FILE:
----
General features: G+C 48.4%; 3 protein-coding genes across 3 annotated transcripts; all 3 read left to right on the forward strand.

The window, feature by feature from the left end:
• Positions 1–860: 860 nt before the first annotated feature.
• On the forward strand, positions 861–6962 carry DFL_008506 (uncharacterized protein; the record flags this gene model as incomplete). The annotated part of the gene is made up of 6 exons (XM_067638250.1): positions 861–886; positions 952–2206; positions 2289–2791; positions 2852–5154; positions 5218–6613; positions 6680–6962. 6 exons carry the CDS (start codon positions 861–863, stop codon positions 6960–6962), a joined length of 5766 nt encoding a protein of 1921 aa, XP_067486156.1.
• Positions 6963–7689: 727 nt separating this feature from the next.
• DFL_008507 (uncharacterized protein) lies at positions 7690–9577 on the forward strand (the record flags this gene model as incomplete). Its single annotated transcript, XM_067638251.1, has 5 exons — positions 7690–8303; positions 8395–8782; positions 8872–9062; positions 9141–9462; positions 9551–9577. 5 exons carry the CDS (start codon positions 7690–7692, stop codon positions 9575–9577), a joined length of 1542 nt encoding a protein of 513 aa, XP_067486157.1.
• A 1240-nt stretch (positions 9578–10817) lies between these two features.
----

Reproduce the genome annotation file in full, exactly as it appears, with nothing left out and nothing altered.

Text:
General features: G+C 48.4%; 3 protein-coding genes across 3 annotated transcripts; all 3 read left to right on the forward strand.

The window, feature by feature from the left end:
• Positions 1–860: 860 nt before the first annotated feature.
• On the forward strand, positions 861–6962 carry DFL_008506 (uncharacterized protein; the record flags this gene model as incomplete). The annotated part of the gene is made up of 6 exons (XM_067638250.1): positions 861–886; positions 952–2206; positions 2289–2791; positions 2852–5154; positions 5218–6613; positions 6680–6962. 6 exons carry the CDS (start codon positions 861–863, stop codon positions 6960–6962), a joined length of 5766 nt encoding a protein of 1921 aa, XP_067486156.1.
• Positions 6963–7689: 727 nt separating this feature from the next.
• DFL_008507 (uncharacterized protein) lies at positions 7690–9577 on the forward strand (the record flags this gene model as incomplete). Its single annotated transcript, XM_067638251.1, has 5 exons — positions 7690–8303; positions 8395–8782; positions 8872–9062; positions 9141–9462; positions 9551–9577. 5 exons carry the CDS (start codon positions 7690–7692, stop codon positions 9575–9577), a joined length of 1542 nt encoding a protein of 513 aa, XP_067486157.1.
• A 1240-nt stretch (positions 9578–10817) lies between these two features.